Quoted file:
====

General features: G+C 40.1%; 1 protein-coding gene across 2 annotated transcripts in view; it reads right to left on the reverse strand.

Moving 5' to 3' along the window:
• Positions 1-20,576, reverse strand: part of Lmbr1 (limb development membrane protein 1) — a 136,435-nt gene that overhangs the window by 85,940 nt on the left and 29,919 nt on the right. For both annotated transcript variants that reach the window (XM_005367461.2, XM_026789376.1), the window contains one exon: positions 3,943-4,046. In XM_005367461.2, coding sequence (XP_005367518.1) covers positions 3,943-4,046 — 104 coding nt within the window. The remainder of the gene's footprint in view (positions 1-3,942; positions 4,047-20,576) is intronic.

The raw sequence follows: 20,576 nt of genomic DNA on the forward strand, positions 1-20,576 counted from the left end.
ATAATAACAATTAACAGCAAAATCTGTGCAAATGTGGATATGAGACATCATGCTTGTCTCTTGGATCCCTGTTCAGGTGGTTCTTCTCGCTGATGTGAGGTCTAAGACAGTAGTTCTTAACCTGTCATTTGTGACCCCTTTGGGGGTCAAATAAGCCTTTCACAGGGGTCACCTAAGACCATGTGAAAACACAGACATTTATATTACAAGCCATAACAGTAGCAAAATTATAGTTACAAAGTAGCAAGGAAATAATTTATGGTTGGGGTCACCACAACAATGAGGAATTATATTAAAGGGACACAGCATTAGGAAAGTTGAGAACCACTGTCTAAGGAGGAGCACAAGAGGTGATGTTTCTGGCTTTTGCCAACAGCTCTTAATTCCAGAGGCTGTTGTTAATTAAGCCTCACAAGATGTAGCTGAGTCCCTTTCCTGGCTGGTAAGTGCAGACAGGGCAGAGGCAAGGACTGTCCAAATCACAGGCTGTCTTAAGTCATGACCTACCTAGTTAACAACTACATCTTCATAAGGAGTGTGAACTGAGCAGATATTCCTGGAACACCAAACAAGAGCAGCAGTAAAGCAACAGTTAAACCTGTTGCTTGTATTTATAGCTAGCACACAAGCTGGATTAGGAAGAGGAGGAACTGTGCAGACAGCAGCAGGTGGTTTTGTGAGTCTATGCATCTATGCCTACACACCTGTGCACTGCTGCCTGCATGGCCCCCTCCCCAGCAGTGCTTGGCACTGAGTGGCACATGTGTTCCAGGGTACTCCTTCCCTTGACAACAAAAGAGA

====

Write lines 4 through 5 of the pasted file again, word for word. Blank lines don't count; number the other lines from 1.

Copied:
The raw sequence follows: 20,576 nt of genomic DNA on the forward strand, positions 1-20,576 counted from the left end.
ATAATAACAATTAACAGCAAAATCTGTGCAAATGTGGATATGAGACATCATGCTTGTCTCTTGGATCCCTGTTCAGGTGGTTCTTCTCGCTGATGTGAGGTCTAAGACAGTAGTTCTTAACCTGTCATTTGTGACCCCTTTGGGGGTCAAATAAGCCTTTCACAGGGGTCACCTAAGACCATGTGAAAACACAGACATTTATATTACAAGCCATAACAGTAGCAAAATTATAGTTACAAAGTAGCAAGGAAATAATTTATGGTTGGGGTCACCACAACAATGAGGAATTATATTAAAGGGACACAGCATTAGGAAAGTTGAGAACCACTGTCTAAGGAGGAGCACAAGAGGTGATGTTTCTGGCTTTTGCCAACAGCTCTTAATTCCAGAGGCTGTTGTTAATTAAGCCTCACAAGATGTAGCTGAGTCCCTTTCCTGGCTGGTAAGTGCAGACAGGGCAGAGGCAAGGACTGTCCAAATCACAGGCTGTCTTAAGTCATGACCTACCTAGTTAACAACTACATCTTCATAAGGAGTGTGAACTGAGCAGATATTCCTGGAACACCAAACAAGAGCAGCAGTAAAGCAACAGTTAAACCTGTTGCTTGTATTTATAGCTAGCACACAAGCTGGATTAGGAAGAGGAGGAACTGTGCAGACAGCAGCAGGTGGTTTTGTGAGTCTATGCATCTATGCCTACACACCTGTGCACTGCTGCCTGCATGGCCCCCTCCCCAGCAGTGCTTGGCACTGAGTGGCACATGTGTTCCAGGGTACTCCTTCCCTTGACAACAAAAGAGA